The following in an updated (though still initial) data model for an animal classification system. This system contains multimedia records for many types of animal. The system allows for the construction of a variety of classifications by using Node objects. By adding new classifications or exploring existing ones, users can examine a variety of relationships between animals. They can using alternate classifications, or even intersect different classifications, depending on their current information need. Users can be anyone with an interest in animal classification, from junior high students and amateur enthusiasts to researchers and zoological taxonomist's.
Because of the redundant/recursive use of nodes, this system can be a rather hard to imagine. Here's an example:
As you can see, the root-node architecture allows for the construction of practically any number of classification systems. There can be any number of node levels; indeed, the Climate Zone classification only uses one such level. (Other likely nodes may be "desert", "rain forest", "tundra", "marine", etc.) Also, I have only shown one branch here of a tree-like structure. At each level of the Linnaean System there are a number of other nodes--many Families under the same Order, many Species under the same Genus, etc. These systems all use the same animal records. (Not every classification system will use all the animal records, however; for example, perhaps someone wishes only to classify snakes on the basis of their venom and how they interact with known anti-venoms.)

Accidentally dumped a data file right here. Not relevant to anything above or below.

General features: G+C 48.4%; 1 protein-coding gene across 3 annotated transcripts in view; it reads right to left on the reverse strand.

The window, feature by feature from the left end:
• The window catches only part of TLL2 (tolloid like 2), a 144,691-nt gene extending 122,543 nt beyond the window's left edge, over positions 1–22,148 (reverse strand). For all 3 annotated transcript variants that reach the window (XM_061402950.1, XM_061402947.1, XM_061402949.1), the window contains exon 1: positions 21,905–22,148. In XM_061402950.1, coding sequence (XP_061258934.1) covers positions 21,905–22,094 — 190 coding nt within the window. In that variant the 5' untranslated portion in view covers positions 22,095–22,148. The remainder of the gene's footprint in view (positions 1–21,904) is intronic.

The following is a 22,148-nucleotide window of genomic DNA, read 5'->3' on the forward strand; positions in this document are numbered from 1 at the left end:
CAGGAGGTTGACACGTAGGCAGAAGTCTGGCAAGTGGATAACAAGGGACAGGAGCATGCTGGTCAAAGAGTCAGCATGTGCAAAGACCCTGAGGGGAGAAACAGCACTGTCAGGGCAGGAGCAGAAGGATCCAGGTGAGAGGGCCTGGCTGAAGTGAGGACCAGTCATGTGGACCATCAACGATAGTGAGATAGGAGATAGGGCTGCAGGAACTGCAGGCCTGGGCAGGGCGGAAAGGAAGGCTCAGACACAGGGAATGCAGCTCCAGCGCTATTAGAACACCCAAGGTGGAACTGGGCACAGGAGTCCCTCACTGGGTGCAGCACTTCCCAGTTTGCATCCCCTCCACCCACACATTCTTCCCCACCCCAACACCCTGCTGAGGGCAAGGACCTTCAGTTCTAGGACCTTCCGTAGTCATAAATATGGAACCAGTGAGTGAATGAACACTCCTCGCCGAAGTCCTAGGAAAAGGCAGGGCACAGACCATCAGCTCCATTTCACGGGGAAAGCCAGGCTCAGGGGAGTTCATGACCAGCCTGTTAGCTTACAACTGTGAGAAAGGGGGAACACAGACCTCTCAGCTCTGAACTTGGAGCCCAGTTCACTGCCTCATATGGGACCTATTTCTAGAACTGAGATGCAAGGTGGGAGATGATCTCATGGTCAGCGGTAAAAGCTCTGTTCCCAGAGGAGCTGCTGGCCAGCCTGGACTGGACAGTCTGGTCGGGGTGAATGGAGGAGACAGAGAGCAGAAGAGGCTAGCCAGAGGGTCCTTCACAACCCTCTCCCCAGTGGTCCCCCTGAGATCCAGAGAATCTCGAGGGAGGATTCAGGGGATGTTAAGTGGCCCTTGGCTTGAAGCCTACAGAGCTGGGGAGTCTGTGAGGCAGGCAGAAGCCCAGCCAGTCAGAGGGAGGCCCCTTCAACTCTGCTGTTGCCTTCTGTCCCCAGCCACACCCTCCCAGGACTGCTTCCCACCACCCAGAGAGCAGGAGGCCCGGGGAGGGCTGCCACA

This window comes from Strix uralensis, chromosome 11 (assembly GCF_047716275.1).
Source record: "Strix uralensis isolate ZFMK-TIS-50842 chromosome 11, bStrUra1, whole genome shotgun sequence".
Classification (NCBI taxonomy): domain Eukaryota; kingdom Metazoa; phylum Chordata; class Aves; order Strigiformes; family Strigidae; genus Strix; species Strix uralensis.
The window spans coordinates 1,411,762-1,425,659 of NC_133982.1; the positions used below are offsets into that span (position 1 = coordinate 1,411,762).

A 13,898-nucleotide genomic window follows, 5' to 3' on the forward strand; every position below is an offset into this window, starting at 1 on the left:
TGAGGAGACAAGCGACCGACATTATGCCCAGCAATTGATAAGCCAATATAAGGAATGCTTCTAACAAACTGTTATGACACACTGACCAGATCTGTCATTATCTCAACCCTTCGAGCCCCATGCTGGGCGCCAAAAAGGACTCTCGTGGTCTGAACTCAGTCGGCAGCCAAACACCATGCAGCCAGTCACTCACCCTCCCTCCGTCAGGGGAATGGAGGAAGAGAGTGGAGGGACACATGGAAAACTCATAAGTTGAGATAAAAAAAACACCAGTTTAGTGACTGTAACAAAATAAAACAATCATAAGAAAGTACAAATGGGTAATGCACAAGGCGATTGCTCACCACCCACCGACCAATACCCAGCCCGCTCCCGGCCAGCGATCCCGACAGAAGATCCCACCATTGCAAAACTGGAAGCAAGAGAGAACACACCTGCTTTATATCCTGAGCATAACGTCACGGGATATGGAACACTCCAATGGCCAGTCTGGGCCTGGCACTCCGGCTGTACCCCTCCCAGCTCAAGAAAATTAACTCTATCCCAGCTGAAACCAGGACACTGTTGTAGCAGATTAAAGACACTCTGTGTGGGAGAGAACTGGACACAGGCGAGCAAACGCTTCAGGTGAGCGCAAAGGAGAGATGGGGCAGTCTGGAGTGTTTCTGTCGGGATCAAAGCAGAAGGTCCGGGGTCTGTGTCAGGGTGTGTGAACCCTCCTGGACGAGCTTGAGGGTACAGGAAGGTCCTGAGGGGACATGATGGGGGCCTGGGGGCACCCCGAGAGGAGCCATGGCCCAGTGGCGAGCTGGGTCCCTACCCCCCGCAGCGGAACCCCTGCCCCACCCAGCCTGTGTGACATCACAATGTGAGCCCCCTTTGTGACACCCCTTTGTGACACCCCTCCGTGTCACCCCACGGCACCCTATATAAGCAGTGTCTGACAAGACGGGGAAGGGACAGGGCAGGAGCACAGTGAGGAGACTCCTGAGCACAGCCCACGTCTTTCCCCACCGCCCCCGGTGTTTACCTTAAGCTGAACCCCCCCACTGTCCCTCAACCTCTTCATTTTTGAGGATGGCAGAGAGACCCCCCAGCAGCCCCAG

Ideally, queries will be able to explore multiple classifications and combine the results. For example, imagine someone compiling a identification guide for marine mammals. Using only the Linnaean System, they would have to sift through all mammals in order to find groups such as whales and dolphins (Order="Cetacea"). Using only a Climate Zone classification that includes a "Marine" zone, they would be swamped with fish, sponge, coral, and other irrelevant animal records. However, if they could intersect these results, they would find whales and dolphins, as well as sea otters, dugongs, and other marine mammals not easily found traversing only the one classification system or the other.